Introducing the MARS project: Part 2
Following last week’s Part 1 of the Introduction to MARS, we’ll now look at how the project aims to support and strengthen freshwater policy making across Europe.
Providing support for freshwater policy and management at three different scales
MARS aims to yield new and important results for water managers and environmental policy makers across Europe. In particular this work will contribute to strengthening the Water Framework Directive, the key piece of European legislation implemented in 2000 to protect and improve the quality of Europe’s freshwaters.
As this ten year review of the Water Framework Directive (2010) by MARS co-ordinator Daniel Hering and colleagues states, a key challenge for future water policy is to deal with the impact of emerging stressors caused by climatic and social change.
In particular, Hering and colleagues highlight the need for studies on the ability of freshwater ecosystems to absorb environmental stress (a process known as resilience). Similarly, the paper suggests new studies on the different trajectories that ecosystems may take in response to stress when restoration management is undertaken. However, at present the Water Framework Directive does not mention the impact of multiple stressors on freshwater ecosystems.
With this shortfall in mind, MARS has been designed to give useful outputs to support freshwater policy at three key scales: individual water bodies, river basins or catchments and the European continent.
Questions such as ‘what will be the consequences of greening Europe’s agriculture?’ and ‘how does climate change impact on the multiply stressed ecosystems?’ will be investigated at all scales, allowing water managers and policy makers to make decisions over mitigating stressors under a number of different future scenarios.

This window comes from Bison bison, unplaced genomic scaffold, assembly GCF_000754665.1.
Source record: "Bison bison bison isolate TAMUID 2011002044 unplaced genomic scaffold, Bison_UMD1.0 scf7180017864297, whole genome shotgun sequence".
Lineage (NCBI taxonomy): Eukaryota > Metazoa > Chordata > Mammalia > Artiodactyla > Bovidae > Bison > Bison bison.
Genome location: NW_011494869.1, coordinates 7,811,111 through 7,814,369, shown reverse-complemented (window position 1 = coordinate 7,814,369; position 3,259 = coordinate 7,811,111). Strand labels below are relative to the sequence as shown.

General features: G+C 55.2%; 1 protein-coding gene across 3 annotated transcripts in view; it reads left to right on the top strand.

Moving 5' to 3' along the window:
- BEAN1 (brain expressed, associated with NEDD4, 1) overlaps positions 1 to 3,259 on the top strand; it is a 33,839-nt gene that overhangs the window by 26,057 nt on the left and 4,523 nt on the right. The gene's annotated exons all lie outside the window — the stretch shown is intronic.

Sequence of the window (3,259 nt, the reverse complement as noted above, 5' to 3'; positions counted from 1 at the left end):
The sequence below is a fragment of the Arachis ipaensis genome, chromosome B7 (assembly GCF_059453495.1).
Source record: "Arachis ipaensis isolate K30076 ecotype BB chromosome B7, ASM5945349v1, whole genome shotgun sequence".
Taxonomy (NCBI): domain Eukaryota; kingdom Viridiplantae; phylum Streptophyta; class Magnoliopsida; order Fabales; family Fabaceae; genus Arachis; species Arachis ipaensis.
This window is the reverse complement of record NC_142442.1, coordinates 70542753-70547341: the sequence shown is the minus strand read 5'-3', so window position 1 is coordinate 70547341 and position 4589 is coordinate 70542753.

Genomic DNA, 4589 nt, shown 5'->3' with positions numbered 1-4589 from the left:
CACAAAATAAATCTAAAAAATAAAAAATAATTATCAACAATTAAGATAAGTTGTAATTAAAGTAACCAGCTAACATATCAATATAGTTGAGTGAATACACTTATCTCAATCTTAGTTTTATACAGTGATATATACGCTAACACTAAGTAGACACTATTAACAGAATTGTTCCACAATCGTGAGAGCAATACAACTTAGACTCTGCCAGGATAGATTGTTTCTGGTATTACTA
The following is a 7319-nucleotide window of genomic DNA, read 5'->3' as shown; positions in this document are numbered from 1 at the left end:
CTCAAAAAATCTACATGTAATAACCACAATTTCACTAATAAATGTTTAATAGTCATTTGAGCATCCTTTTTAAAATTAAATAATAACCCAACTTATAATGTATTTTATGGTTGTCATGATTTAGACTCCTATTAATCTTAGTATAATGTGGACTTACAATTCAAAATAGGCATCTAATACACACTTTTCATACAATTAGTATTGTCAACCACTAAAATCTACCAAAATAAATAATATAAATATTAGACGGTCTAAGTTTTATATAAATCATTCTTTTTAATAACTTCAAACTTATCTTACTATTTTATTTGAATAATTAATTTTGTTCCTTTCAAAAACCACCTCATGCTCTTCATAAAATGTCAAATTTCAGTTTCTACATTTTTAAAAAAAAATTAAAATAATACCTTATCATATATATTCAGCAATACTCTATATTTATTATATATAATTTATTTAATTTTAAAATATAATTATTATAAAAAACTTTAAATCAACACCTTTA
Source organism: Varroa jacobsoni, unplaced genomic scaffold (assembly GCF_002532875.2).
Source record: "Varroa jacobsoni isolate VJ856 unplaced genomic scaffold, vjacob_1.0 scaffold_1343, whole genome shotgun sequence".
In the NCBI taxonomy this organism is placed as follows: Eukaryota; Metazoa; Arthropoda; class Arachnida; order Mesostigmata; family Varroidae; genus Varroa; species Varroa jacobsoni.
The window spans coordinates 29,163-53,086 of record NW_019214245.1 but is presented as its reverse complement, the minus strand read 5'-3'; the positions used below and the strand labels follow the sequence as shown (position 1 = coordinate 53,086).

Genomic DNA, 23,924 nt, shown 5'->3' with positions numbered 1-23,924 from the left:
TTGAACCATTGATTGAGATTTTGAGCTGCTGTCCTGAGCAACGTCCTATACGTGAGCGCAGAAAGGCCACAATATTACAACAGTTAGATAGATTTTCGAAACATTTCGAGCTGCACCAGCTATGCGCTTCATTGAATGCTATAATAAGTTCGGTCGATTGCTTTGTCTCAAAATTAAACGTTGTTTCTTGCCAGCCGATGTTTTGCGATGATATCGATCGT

Experiments at the water body scale
At the smallest scale, experiments will be carried out to simulate multiple stressors and measure the response of an ecosystem. In lakes, these experiments can be carried out using mesocosms, which provide a small body of water that can be closely controlled and monitored when different stressors are simulated. In rivers, experiments can be carried out along artificial channels, where variables such as flow volume, flow speed and water temperature can be controlled. In both sets of experiments, the impact of simulated stressors such as extreme rain or water scarcity can be observed.
Computer modelling at the river basin scale
At the river basin or catchment scale, computer models will be run to simulate the impact of stressors such as climate change or land use change (especially relating to flow alterations and water scarcity ) on variables such as water nutrient levels and temperature . These results will then be linked to the results on ecosystem functioning at the smaller, experimental scale. MARS will study 16 river basins across Europe, including the Thames, Ruhr, Elbe and Lower Danube.
Bringing together data at the European scale
At the largest, European scale, MARS will use data gathered from projects such as WISER in the establishment and monitoring of the Water Framework Directive to study and establish large-scale relationships between freshwater biodiversity, ecosystem functioning and ecosystem services to humans.
MARS: providing new information on complex freshwater environments to aid their conservation and restoration
These are complicated issues to which there are no simple answers. MARS aims to provide new information on how multiple stressors impact freshwater ecosystems in an increasingly complex and uncertain world faced with climatic, environmental and social change.
This information will be provided at the three scales useful to water body and river basin managers and European policy makers through a range of tools and wiki information system. It is intended that the project will help foster collaboration to promote freshwater ecosystem conservation and restoration at a range of scales, from individual rivers and lakes up to the European continent.
Over the coming weeks, we’ll transition the blog from BioFresh to MARS over a series of posts linking the two projects, giving more detailed information about many of the points raised in these two posts, and looking to the future.